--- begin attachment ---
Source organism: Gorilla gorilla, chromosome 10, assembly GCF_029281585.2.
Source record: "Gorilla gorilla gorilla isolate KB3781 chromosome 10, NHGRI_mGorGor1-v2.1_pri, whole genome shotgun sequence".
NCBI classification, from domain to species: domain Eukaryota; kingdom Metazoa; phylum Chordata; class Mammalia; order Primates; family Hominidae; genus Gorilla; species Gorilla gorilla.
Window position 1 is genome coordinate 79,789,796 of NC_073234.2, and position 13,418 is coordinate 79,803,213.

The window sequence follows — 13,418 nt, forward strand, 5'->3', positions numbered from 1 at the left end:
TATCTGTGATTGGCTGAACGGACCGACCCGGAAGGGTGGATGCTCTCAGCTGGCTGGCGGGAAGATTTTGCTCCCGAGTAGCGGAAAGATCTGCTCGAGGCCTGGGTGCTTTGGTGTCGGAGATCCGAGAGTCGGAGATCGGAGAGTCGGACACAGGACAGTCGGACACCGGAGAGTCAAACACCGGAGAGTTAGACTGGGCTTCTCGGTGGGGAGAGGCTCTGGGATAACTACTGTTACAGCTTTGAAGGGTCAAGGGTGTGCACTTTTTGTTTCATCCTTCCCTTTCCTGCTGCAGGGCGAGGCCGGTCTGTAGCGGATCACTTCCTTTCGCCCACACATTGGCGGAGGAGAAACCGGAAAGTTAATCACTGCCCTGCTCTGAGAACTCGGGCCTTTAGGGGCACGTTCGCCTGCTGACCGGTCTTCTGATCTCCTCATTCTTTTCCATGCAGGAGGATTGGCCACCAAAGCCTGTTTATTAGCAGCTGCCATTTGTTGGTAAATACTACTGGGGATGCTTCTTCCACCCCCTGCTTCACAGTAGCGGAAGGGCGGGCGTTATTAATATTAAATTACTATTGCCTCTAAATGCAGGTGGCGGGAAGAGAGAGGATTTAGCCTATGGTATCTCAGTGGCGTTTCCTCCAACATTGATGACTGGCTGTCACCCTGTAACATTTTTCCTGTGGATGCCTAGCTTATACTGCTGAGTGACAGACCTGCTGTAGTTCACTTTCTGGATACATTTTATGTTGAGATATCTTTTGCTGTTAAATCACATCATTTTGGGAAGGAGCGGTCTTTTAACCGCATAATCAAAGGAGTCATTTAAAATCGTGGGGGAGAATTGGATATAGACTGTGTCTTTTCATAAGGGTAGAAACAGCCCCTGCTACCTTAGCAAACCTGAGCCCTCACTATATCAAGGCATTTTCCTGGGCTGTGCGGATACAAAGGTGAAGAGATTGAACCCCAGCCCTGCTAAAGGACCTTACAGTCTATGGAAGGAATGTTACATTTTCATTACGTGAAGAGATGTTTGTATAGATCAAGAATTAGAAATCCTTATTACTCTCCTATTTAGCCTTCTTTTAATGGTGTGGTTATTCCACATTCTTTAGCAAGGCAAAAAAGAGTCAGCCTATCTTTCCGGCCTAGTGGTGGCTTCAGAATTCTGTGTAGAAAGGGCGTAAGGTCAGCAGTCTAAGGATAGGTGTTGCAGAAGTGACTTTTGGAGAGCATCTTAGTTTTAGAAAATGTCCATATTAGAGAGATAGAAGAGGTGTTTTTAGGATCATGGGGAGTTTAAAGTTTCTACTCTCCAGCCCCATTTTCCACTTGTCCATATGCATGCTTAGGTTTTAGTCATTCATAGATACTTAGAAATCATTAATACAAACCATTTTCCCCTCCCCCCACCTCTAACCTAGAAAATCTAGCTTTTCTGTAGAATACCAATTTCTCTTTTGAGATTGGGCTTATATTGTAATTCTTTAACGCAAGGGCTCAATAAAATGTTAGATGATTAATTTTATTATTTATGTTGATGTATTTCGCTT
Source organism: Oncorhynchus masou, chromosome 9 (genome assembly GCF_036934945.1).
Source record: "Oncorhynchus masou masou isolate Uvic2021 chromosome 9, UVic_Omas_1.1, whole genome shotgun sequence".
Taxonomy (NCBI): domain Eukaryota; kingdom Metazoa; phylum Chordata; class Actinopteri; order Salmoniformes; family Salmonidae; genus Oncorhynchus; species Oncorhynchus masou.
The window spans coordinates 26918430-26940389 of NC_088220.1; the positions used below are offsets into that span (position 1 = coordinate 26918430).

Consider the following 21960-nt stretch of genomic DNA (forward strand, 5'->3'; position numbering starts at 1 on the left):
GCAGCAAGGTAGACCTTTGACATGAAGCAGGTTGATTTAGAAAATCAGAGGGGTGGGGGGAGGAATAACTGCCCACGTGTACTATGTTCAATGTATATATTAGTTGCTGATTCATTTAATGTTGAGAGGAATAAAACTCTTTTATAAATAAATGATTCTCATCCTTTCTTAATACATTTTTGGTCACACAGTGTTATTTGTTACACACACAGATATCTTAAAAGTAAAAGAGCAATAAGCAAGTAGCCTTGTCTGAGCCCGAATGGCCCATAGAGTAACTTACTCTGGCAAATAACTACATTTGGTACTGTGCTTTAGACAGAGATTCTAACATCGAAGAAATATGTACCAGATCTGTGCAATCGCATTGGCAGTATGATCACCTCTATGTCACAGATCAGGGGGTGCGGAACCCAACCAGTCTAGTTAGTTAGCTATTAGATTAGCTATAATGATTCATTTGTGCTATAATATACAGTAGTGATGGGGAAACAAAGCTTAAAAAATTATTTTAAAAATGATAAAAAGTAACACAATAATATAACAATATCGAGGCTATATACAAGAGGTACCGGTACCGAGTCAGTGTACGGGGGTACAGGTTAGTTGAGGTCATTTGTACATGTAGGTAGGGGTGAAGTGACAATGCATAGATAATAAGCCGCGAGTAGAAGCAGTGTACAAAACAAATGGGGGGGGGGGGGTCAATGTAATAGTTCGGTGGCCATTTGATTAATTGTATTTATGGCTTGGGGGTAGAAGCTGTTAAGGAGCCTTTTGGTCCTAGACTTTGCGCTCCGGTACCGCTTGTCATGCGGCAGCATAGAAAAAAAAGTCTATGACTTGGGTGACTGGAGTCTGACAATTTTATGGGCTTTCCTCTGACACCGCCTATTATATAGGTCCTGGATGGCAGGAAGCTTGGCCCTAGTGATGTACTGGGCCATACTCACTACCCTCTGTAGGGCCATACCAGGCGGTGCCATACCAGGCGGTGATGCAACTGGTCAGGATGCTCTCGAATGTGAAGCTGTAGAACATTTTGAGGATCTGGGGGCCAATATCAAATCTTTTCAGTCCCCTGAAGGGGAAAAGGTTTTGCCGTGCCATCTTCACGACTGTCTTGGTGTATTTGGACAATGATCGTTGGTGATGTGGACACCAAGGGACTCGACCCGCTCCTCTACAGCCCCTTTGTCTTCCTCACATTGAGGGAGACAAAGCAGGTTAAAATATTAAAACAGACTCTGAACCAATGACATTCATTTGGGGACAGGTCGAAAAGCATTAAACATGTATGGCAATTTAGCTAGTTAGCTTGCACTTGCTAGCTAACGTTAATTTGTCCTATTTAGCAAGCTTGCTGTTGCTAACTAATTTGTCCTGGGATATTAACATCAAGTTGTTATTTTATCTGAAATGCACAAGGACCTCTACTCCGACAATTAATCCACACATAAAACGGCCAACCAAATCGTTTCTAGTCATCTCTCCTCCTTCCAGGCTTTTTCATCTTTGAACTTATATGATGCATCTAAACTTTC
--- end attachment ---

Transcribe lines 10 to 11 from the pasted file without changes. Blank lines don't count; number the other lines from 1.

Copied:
The window spans coordinates 26918430-26940389 of NC_088220.1; the positions used below are offsets into that span (position 1 = coordinate 26918430).

Consider the following 21960-nt stretch of genomic DNA (forward strand, 5'->3'; position numbering starts at 1 on the left):